Stuttering start for Facebook Home
It may have been a bold move and it may have illustrated that you don't need to control the OS to engineer things so that you can be the dominant presence on a smartphone, but on the evidence so far users have been underwhelmed by the Facebook experience on-offer. (see - Facebook puts skin in the game with Home).
Apart from anything else there's no avoiding the fact that Facebook Home is currently more cottage than palace, being limited so far to just a few Android devices: including the HTC One X, HTC One X+, Samsung Galaxy S3, and Samsung Galaxy Note 2.
That's not a good start and the numbers are bound to droop.The Yankee Group's Carl Howe has obligingly sliced and diced the addressable market for Home thus:Only half of Facebook fans use Android phones. Of the consumers we surveyed in Yankee Group’s 2013 US Consumer Survey, March, 35 percent of the survey respondents ranked the Facebook brand an 8 or higher out of 10 points; we called those consumers Facebook fans and consider them to be the most likely consumers who would want Facebook Home to take over their phones. Only 51 percent of those Facebook fans have Android phones, which are required to presently run Facebook Home.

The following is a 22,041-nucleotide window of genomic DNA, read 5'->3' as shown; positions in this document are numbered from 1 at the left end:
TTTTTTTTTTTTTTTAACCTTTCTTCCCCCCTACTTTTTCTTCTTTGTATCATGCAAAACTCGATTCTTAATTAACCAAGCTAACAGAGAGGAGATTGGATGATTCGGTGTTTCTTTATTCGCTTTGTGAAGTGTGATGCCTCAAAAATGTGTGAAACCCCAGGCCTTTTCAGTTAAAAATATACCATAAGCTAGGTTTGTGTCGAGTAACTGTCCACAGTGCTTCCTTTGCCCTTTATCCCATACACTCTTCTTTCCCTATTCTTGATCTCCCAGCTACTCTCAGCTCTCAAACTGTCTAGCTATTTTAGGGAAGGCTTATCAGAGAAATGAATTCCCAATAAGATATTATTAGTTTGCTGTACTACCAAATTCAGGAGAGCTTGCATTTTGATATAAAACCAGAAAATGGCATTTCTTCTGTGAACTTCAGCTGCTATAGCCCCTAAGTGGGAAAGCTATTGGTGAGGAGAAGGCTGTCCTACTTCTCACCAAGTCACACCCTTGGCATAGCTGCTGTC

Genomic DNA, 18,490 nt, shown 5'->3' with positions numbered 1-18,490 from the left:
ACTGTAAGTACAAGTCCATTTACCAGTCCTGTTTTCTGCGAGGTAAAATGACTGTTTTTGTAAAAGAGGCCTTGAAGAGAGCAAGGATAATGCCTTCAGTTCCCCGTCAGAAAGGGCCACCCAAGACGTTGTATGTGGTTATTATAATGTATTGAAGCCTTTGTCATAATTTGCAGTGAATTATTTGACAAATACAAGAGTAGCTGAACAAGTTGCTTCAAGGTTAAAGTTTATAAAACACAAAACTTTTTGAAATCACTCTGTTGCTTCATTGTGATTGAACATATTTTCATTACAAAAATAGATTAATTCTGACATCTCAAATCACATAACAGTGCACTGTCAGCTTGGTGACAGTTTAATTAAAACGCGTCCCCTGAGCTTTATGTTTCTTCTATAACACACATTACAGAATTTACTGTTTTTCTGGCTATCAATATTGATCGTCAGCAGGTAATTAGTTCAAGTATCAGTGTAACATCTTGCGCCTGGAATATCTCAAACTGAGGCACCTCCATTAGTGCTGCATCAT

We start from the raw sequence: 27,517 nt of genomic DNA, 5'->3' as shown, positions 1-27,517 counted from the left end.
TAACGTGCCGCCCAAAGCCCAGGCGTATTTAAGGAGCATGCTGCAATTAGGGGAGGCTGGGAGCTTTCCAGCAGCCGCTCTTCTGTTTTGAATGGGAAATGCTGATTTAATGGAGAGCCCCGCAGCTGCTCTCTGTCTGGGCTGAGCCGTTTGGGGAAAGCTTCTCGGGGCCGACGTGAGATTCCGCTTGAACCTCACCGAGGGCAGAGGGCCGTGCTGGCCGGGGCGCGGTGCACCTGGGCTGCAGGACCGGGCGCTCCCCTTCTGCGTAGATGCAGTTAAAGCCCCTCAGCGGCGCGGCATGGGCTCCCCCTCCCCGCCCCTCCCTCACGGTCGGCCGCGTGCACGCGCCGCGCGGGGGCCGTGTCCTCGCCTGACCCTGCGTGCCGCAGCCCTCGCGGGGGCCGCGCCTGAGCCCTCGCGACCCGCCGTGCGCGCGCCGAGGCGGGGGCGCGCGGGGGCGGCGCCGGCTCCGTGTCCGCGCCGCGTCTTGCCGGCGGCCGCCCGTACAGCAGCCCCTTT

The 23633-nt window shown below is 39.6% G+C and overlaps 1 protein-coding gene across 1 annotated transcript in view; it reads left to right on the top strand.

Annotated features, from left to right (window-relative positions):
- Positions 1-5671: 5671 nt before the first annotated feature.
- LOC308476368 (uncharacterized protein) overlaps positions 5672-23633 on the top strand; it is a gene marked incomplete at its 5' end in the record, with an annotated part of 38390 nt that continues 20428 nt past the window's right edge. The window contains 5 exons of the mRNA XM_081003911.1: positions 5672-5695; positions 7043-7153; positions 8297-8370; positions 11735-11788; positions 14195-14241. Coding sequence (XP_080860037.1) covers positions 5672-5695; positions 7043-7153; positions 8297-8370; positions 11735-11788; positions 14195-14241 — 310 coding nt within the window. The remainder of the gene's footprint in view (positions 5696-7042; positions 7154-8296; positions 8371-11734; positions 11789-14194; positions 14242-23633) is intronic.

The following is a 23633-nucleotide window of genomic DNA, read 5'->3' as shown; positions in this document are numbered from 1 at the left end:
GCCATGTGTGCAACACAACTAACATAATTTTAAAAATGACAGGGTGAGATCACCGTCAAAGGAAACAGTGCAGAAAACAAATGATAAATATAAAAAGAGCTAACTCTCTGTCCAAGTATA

Only half of Android Facebook fans have the appropriate version of Android to run Facebook Home. Facebook Home requires users to be running one of the two latest versions of Android to be able to run the software. Google Play’s own data says that this is only 54 percent of Play users, further reducing the available market for Facebook Home.
That's a lot of halvings. In fact, observes Howe, even if all the fans with the right Android platform were to download Home, they would still only consititute 28 per cent of the Facebook fans (in the US).
And Howe hasn't even executed the ultimate slicing and dicing. That is subtracting x from the total, where x is the number of downloaders who try the app and then discard it - leaving it to moulder with all the other unloved apps in the Android user's All Apps gallery.
And here the signs look very bad indeed. According to the rankings on Google Play, those who have downloaded it and bothered to review (just over 12,000) have granted it a measly 2 stars - that's close to 'Don't touch with a barge pole'.
The grumbles are various: from moans about it being a power-suck to there not being any widgets. Every aspect of it appears to be below par. And this, remember, is from people who are apparently comfortable with the concept of a Facebook phone takeover (otherwise why download it in the first place?).
Given the importance and billions of dollars in Facebook capitalisation riding on Zuckerberg's ability to 'mobilise' Facebook, it's astounding and even perhaps awesome that he let the thing out of the door in such an unfit state.